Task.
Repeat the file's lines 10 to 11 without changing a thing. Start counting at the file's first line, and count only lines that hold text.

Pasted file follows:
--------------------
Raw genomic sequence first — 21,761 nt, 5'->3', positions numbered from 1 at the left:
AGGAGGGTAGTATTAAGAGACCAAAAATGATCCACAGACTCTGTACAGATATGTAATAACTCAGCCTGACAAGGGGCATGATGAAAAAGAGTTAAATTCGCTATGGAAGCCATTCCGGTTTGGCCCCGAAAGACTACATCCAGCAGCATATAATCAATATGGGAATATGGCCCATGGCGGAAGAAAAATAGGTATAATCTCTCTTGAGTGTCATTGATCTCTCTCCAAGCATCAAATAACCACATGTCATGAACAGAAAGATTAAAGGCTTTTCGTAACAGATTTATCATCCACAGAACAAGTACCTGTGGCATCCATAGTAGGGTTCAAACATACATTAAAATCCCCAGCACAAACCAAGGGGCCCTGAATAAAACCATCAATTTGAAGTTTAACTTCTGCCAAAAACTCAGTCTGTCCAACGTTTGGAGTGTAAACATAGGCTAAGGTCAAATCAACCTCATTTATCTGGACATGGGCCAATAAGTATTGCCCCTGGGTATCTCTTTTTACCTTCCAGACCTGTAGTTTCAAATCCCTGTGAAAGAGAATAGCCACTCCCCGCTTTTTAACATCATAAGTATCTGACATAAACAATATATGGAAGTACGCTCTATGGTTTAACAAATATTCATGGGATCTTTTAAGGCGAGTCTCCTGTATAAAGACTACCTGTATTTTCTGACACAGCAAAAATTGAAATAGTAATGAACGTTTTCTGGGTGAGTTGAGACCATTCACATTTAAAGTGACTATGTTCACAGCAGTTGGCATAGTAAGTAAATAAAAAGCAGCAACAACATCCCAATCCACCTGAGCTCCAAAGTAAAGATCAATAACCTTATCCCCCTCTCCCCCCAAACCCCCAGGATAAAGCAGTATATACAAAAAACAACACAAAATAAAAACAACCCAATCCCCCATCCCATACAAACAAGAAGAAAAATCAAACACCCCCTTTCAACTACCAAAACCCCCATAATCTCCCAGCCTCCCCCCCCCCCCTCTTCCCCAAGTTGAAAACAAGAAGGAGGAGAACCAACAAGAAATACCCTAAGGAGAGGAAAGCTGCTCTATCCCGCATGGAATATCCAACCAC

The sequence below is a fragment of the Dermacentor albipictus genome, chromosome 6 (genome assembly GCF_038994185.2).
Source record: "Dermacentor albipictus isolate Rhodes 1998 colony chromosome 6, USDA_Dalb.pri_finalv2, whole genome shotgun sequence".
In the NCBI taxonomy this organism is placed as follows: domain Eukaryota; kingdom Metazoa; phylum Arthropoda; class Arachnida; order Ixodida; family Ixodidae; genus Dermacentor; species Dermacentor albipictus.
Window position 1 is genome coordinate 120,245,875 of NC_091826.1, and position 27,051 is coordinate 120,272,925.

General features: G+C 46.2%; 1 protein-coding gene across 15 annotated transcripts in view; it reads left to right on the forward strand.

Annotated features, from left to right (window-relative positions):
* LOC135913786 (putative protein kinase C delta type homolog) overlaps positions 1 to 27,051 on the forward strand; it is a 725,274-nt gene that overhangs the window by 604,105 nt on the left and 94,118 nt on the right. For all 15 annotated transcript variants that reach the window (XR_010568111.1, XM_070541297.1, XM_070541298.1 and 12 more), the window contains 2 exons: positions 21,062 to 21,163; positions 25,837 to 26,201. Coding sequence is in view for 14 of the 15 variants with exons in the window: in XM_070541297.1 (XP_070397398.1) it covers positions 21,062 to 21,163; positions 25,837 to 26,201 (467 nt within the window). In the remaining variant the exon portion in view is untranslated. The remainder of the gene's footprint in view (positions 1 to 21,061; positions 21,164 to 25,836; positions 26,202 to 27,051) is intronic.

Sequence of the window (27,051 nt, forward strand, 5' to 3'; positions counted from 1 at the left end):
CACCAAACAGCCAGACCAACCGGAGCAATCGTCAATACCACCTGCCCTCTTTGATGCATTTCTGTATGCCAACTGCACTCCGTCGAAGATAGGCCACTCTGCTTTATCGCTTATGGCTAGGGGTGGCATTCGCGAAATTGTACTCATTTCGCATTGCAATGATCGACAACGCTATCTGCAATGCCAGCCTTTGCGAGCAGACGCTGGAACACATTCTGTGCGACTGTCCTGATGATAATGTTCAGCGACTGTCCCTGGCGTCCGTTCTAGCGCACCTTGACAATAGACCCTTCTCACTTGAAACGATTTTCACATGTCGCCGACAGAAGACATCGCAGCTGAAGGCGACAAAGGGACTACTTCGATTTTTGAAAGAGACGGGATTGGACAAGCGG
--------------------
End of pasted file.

Sequence of the window (27,051 nt, forward strand, 5' to 3'; positions counted from 1 at the left end):
CACCAAACAGCCAGACCAACCGGAGCAATCGTCAATACCACCTGCCCTCTTTGATGCATTTCTGTATGCCAACTGCACTCCGTCGAAGATAGGCCACTCTGCTTTATCGCTTATGGCTAGGGGTGGCATTCGCGAAATTGTACTCATTTCGCATTGCAATGATCGACAACGCTATCTGCAATGCCAGCCTTTGCGAGCAGACGCTGGAACACATTCTGTGCGACTGTCCTGATGATAATGTTCAGCGACTGTCCCTGGCGTCCGTTCTAGCGCACCTTGACAATAGACCCTTCTCACTTGAAACGATTTTCACATGTCGCCGACAGAAGACATCGCAGCTGAAGGCGACAAAGGGACTACTTCGATTTTTGAAAGAGACGGGATTGGACAAGCGG